A history lesson on us. With so much to see and do in Dallas, treat yourself to a history lesson and tour some of the best historic attractions in the city.
History buffs will love the more than 3 million historic documents and three-dimensional objects on display at the Hall of State located at Fair Park – home to the largest collection of 1930s art deco exposition style architecture in the North America.
Thanks-Giving Square is a private, interfaith and educational venue welcoming people of all nations, culture and religious traditions. The unique spiral-shaped building is the “Home of American Thanksgiving” and features a nearby meditation garden.
A growing number of larger-than-life steers and their cowboy escorts move along the Shawnee Trail during the 1850s in this never-ending cattle drive; the largest bronze monument of its kind in the world located in Pioneer Plaza.
When city founder John Neely Bryan first camped along the Trinity River, he probably never imagined that his log cabin would garner so much interest. But today a replica of Bryan’s original cabin stands in Founders Plaza, in downtown Dallas.
Just outside the former School Book Depository is the infamous ‘grassy knoll’ where an indelible mark was left on history. Nearby is the John F. Kennedy Memorial. Designed by family friend, Phillip Johnson, the memorial is an open-roofed, concrete-walled monument symbolic of an open tomb.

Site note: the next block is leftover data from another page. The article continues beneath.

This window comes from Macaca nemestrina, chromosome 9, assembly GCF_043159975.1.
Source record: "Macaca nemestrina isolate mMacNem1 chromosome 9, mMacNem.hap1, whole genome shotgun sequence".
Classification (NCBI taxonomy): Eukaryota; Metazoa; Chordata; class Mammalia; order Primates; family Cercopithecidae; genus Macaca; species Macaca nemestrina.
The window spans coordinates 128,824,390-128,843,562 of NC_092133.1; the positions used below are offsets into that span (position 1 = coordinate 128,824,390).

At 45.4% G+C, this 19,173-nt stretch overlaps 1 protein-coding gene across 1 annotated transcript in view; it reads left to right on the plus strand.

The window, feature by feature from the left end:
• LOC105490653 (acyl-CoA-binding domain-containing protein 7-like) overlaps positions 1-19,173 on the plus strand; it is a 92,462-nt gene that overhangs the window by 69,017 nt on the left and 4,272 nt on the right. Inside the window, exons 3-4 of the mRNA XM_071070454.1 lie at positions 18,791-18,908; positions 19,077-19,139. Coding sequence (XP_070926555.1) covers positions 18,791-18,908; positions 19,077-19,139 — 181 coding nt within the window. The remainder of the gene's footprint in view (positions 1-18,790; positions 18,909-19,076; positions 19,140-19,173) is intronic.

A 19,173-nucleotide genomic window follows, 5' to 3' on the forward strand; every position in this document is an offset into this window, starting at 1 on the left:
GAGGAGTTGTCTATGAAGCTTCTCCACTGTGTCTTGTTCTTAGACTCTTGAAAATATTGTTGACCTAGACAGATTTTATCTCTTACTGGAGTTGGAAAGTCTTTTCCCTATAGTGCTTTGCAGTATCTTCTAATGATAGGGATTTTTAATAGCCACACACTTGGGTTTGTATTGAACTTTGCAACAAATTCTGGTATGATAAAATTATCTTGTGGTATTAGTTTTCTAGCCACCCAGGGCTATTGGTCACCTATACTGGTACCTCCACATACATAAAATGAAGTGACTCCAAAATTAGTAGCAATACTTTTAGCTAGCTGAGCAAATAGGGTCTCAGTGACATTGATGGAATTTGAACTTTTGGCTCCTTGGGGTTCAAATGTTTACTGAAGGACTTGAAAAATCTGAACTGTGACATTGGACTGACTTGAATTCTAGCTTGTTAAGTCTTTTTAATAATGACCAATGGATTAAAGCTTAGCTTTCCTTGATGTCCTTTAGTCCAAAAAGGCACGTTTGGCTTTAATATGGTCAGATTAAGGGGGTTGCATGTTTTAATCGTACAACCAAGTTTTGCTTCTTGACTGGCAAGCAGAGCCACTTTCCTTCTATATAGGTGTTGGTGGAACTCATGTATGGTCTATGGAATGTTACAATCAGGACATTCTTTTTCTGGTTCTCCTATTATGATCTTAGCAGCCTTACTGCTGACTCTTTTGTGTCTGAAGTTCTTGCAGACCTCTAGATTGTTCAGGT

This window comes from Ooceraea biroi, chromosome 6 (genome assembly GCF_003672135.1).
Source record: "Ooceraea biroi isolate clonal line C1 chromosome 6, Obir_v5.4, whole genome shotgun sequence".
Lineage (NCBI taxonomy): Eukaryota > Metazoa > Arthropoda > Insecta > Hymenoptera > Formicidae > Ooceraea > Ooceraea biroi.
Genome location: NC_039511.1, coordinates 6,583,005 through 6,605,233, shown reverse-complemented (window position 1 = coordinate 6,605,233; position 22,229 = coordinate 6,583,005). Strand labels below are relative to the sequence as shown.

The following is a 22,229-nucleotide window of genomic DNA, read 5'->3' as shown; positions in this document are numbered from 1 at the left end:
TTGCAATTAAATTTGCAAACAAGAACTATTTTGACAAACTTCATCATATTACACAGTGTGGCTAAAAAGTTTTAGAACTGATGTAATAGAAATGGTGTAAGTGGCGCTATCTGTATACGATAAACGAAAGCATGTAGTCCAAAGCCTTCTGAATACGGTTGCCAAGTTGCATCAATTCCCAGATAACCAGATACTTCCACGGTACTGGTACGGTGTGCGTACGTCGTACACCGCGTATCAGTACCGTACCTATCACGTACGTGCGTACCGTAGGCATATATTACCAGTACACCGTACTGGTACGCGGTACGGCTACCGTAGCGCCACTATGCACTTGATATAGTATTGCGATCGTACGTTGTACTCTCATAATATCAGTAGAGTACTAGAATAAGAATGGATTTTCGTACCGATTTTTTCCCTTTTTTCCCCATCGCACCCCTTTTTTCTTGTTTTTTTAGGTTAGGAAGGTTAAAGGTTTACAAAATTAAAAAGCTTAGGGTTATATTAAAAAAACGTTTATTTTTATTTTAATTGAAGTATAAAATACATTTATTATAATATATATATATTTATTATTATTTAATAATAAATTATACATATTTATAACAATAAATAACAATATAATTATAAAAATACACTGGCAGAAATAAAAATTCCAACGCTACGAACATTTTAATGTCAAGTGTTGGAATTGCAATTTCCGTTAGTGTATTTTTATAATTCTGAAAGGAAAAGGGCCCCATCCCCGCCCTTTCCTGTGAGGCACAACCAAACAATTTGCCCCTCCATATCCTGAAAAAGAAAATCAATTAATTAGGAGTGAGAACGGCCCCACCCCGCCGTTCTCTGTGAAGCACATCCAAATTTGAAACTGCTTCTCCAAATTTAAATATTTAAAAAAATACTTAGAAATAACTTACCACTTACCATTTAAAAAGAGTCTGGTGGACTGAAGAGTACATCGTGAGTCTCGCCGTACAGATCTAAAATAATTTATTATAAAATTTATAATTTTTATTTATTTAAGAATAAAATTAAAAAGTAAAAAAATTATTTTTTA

Less than one mile north of downtown Dallas, is Freedmen’s Cemetery Memorial, a pre-Civil War burial ground in what was once the Freedmen’s Town Area–a small Dallas community formed by African-Americans freed from slavery in the mid-1860s.
Just one block away from Dealey Plaza is the John F. Kennedy Memorial which honors the late President with a simple-designed monument that’s open for public viewing daily. Stop by after a visit to the Sixth Floor Museum for a time of reflection.
Dedicated to the civil rights activist Juanita J. Craft, this historic home sits in South Dallas and provides a cultural and educational experience with tons of memorabilia on display. The house can be scheduled for touring by appointment only and is one of only three house museums in the nation honoring major female figures in the modern civil rights movement.